Sunday, November 19, 2023

The Sweet Smell of Success: The Cat's in the Bag and the Bag's in the River

 My local library is kind enough to indulge my desire to share my passion for classic film by allowing me to show a classic film once a month. And once in a while, a few film fans wander in and share the enjoyment. 

November's Film: 

The Sweet Smell of Success

1957's "The Sweet Smell of Success" is a glamorous black and white vision of the seedy New York gossip world of the 1950s. Before TMZ and the internet's instant update on the rich and infamous, there was the gossip columnist. While Hedda Hopper and Louella Parsons were well known on the west coast, New York City had Walter Winchell, a columnist who wielded his power to make or break people with an iron and vicious typewriter. In "The Sweet Smell of Success," Burt Lancaster is J.J. Hunsecker, a thinly disguised version of Winchell. While he cloaks himself in a cynical suit of respectability, his is a world devoid of morals  and filled with sleaze. His chief officer in charge of sleaze is struggling publicist Sidney Falco, played by Tony Curtis in a dynamic performance. Hunsecker's downfall is his shall we say "unusual" attachment to his sister, Susie. Isn't that always the way? Anyhow, to watch J.J. and Sidney weave a spider's web of malice only to be caught in it is a joy to behold.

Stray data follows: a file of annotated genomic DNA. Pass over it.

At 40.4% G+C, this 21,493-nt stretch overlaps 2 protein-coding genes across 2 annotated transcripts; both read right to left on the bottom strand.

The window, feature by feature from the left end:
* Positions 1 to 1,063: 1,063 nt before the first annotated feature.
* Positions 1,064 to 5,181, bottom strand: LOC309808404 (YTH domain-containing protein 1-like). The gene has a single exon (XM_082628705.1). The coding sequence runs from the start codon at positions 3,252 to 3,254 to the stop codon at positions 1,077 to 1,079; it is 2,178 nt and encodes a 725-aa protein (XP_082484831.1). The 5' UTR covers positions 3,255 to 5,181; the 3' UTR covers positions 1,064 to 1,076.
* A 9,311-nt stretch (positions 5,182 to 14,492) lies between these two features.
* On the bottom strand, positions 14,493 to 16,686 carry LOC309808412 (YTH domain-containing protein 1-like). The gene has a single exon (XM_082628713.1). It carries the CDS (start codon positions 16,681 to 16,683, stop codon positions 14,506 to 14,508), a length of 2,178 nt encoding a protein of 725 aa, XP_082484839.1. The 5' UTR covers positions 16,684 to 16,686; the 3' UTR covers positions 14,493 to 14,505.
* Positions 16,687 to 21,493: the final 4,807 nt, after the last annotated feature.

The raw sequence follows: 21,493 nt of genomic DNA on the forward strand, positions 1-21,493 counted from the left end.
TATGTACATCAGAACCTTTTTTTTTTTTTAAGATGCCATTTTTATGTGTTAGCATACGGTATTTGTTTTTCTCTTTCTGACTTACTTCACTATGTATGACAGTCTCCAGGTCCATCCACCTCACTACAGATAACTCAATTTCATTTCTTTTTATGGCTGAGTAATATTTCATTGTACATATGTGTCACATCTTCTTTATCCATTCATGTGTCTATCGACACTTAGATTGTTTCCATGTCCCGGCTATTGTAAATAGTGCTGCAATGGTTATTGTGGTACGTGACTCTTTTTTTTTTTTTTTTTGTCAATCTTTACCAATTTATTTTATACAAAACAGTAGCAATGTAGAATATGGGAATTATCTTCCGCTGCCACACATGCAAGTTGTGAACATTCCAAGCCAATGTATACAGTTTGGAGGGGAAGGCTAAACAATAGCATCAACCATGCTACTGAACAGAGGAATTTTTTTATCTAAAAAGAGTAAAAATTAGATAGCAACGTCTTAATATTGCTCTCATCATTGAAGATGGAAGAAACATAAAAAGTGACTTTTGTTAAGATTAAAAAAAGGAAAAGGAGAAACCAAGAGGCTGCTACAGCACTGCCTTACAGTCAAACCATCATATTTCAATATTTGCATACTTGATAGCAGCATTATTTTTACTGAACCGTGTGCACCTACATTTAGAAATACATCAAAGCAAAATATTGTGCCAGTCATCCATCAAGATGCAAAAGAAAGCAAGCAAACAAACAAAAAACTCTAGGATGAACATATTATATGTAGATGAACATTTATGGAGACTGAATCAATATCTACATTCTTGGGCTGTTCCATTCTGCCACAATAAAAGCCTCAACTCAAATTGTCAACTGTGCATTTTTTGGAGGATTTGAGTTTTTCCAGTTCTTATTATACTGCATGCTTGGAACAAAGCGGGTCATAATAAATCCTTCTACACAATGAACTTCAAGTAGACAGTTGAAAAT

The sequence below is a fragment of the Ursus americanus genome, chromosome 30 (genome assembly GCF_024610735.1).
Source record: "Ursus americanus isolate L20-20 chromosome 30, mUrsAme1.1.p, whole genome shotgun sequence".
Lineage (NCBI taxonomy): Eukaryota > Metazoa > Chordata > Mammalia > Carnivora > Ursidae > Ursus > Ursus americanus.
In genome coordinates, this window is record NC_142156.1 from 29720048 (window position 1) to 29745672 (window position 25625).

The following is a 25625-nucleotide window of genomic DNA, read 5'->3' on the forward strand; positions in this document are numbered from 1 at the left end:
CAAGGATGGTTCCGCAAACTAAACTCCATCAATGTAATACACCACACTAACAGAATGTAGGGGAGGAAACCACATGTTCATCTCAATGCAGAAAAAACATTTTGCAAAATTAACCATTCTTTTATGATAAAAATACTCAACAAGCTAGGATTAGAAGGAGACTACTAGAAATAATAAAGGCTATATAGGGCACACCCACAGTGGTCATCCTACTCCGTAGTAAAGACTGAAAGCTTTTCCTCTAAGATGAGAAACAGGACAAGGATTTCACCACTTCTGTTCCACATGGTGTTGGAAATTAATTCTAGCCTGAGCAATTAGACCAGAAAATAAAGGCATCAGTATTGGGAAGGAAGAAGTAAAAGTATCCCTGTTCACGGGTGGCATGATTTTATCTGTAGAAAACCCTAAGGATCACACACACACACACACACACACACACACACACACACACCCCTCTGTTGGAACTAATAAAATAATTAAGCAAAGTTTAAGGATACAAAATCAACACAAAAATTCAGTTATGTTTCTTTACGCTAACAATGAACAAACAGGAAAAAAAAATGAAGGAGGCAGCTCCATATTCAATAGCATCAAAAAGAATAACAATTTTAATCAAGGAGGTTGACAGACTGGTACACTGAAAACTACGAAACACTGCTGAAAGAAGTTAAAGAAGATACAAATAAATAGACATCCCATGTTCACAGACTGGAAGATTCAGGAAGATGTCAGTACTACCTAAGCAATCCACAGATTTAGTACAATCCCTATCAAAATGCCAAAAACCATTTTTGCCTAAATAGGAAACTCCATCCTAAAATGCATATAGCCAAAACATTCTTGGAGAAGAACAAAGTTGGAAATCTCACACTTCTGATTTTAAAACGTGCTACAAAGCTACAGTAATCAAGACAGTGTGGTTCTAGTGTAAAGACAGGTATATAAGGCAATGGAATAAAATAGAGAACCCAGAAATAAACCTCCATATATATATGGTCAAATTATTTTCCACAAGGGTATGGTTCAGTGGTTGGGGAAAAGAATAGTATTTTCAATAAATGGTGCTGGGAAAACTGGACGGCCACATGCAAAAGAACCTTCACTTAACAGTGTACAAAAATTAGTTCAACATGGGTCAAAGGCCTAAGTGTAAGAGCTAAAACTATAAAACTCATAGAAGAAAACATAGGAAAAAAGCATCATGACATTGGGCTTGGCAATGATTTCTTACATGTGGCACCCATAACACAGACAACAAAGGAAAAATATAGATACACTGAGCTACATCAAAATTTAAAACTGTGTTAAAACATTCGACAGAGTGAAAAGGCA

Aside from the two stars at the top of their game and dialogue that snaps and crackles, New York City, backed by a great jazzy Elmer Bernstein score, is the third star of the film. The film captures the city in the last glittering days of nightclubs, cocktails and fur coats. It's fun to spot the long gone stores you knew in the street scenes and to see legendary nightspots like The 21 Club and Toots Schor's in all their glory. 

A couple of special mentions: Barbara Nichols tugs at your heart as a cigarette girl (remember them?) who is badly used by the men she knows. 

It's also a chance to get a glimpse of the great vaudeville artist Joe Frisco playing a nightclub comedian. It's a small part, but just the thought that he was cast is a bit of a bow to New York's entertainment past.

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